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Grumpy’s Death Comedy Jam lives on in a new documentary

From left: Andrew Wegleitner, David Primeau, Jeff Pfoser, Chris Maddock, Mary Mack

From left: Andrew Wegleitner, David Primeau, Jeff Pfoser, Chris Maddock, Mary Mack Courtesy David Primeau

The ghost of Death Comedy Jam is alive once again.

Over the course of 15 years, hundreds of established comedians, open mic performers, and absolute trainwrecks have graced the stage at Grumpy’s Bar in downtown Minneapolis, aka the “worst comedy room in the country.” Then, in 2018, Death Comedy Jam came to an end when Grumpy’s was torn down. 

This week, the storied open mic will be resurrected again in Ian Rans’s documentary, Death’s Last Stand. Shot during the open mic’s final night, the film follows the show’s hosts -- Chris Maddock, Patrick Bauer, and Wayne Burfeind -- along with a cast of comics including Miss Shannan Paul, Tiffany Norton, Bryan Miller, and Isaac Witty as they provide a glimpse into the show’s history and legacy.

“I started working at Grumpy’s as a waiter and barback back in 2000,” recalls Chris Maddock, the man who helmed the Jam since its beginning in 2003. “At that point, I had done comedy maybe a handful of times, but they knew I had done it so they asked me.” 

Maddock teamed up with Dan Schlissel from Stand Up! Records, and started hosting the evening.

“Every week I was just terrified,” he admits. “I felt like I didn’t belong in the comedy scene, and I was just sick to my stomach every Wednesday. After a couple of years, I thought it was going to get shut down because there weren’t a lot of people coming. Then it went on for 13 more years.”

Those next 13 years would see a lot of memorable moments take place at the bar, with headliners like Maria Bamford, Doug Stanhope, and Andy Kindler gracing the Grumpy’s stage. But the real legacy of the Death Comedy Jam comes from the local comics who kept coming back each week.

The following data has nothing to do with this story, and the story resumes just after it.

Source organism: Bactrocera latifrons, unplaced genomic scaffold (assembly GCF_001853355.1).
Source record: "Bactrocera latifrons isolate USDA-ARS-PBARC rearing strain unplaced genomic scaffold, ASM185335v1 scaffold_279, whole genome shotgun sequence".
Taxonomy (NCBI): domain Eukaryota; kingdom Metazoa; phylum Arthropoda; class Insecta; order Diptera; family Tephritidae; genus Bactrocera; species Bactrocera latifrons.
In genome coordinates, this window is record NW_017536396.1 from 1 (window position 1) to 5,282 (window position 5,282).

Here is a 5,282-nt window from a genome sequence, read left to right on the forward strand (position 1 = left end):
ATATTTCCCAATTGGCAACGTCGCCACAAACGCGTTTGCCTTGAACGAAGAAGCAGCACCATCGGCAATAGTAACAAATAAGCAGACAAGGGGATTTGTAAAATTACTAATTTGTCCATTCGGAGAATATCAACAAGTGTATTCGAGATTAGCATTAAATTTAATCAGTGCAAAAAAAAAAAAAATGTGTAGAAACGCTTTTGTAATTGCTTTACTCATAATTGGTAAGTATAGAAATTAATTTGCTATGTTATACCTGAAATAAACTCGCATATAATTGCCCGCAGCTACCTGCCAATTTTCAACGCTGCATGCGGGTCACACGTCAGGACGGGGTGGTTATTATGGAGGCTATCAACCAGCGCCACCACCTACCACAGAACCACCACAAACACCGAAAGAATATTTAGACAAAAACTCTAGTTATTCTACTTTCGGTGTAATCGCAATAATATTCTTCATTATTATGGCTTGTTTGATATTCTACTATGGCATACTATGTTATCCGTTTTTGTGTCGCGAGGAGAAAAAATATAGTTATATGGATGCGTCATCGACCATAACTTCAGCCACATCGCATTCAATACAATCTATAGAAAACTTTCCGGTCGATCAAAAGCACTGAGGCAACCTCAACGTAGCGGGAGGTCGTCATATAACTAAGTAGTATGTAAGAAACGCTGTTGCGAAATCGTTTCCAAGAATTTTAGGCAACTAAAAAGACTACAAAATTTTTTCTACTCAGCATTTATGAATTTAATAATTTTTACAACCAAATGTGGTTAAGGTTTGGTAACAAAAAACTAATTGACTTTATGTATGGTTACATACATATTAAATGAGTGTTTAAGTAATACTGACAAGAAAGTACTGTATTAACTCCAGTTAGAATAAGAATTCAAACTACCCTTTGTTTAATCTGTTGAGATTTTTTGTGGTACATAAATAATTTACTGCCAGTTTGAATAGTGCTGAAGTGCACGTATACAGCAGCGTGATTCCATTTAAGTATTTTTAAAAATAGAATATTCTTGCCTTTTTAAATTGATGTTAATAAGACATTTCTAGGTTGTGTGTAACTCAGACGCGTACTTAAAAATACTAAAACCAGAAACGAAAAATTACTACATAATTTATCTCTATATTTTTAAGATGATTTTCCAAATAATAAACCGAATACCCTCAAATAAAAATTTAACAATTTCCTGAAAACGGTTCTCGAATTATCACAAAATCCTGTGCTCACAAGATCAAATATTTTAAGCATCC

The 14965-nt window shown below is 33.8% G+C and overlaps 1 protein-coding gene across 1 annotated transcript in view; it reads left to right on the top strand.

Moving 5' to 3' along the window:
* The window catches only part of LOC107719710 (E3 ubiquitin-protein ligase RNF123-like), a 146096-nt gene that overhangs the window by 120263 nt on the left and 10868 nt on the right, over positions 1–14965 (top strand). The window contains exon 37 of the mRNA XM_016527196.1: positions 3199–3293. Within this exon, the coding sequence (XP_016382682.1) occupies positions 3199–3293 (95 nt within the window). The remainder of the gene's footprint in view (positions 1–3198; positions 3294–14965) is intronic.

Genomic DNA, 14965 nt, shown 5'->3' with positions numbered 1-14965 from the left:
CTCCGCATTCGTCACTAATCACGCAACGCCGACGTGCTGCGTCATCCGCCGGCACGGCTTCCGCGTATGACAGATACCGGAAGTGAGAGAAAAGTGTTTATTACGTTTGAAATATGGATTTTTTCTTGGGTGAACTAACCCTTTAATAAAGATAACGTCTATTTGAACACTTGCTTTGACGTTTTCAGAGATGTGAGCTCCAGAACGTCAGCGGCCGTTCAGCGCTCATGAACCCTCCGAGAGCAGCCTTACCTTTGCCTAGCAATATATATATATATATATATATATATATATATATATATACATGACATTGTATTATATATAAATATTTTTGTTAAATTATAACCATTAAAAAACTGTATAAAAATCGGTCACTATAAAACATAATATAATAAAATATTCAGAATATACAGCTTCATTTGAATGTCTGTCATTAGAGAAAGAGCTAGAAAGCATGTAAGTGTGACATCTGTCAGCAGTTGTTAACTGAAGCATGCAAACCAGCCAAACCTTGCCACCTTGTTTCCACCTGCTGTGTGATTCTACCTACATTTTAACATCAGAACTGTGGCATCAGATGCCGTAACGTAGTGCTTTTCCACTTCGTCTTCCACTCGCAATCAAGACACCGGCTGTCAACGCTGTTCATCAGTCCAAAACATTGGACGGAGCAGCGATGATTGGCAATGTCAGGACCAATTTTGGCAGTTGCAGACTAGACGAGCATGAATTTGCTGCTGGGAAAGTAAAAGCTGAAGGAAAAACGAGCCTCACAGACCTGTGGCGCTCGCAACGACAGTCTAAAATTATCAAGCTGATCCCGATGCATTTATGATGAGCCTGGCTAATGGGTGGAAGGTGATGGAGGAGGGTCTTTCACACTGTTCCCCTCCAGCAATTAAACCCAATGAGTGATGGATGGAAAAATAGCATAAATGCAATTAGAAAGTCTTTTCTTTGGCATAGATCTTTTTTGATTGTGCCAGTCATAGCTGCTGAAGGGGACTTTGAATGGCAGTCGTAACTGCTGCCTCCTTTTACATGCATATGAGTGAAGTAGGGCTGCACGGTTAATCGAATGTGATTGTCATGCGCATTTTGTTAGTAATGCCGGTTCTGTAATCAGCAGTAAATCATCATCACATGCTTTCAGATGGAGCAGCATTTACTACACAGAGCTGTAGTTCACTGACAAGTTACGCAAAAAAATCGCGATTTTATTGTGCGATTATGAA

Yeah, that's the Grin Reaper doing a set onstage.

Yeah, that's the Grin Reaper doing a set onstage. Death Comedy Jam

“Bryan Miller touches on it in the documentary when he says that Grumpy’s was sort of a neutral ground for local comedians,” says Rans. “The show worked because it wasn’t overly aspirational. Everybody wasn’t there 100 percent and just doing their old material that they know works. They were trying out actual, legitimate new material -- and that would often fall flat on its face. The room itself kind of had this ‘loveable loser’ quality to it, even though none of the comics would live up to that. Shit could happen there that couldn’t happen in other comedy rooms.”

While plenty of that shit is included in the film, a few moments have been left to legend. Like the time Maddock was punched on stage.

“This fella was about six-foot-seven, a real giant man. He was sitting in the front booth by himself and just giving every comic crap,” recalls Maddock. “So when he went up [to perform], we kept flicking the lights on and off and turning the music up on him. He wouldn’t get off the stage, so I went up and told him to give me the mic. And in the middle of a sentence he took his hand that was holding the mic and he just clobbered me on the side of the head.”

Another time, Sir Ian McKellen decided to come by the Jam.

“He was doing King Lear at the Guthrie, and he and a few others decided to come and watch the show,” recalls Maddock. “He said he didn’t want to go to Sea Change nearby because, ‘$9 for a glass of wine? This place is more my speed.’”

From left: Chris Maddock, Patrick Bauer, freakin' Ian McKellan, Wayne Burfeind.

From left: Chris Maddock, Patrick Bauer, freakin' Ian McKellan, Wayne Burfeind. Chris Maddock

While those stories may not have made the cut, the documentary does a great job of showcasing why Grumpy’s and Death Comedy Jam have such a special place in the hearts of comics and fans in Minneapolis years after its demise.

Clips feature Miss Shannan Paul, who explains that a joke that worked at Grumpy’s could work anywhere; stories of established comics bombing spectacularly; and Isaac Witty getting emotional about his favorite memories of the show, both on and off stage.

The comradery, the insanity (where else can you see the Grin Reaper doing bad cruise-ship comedy?), the laughter, and the sense of unharnessed creativity that happened on that tiny stage downtown may never be duplicated, but thanks to the documentary, we can all have one last visit with an old friend.

You can watch the film below.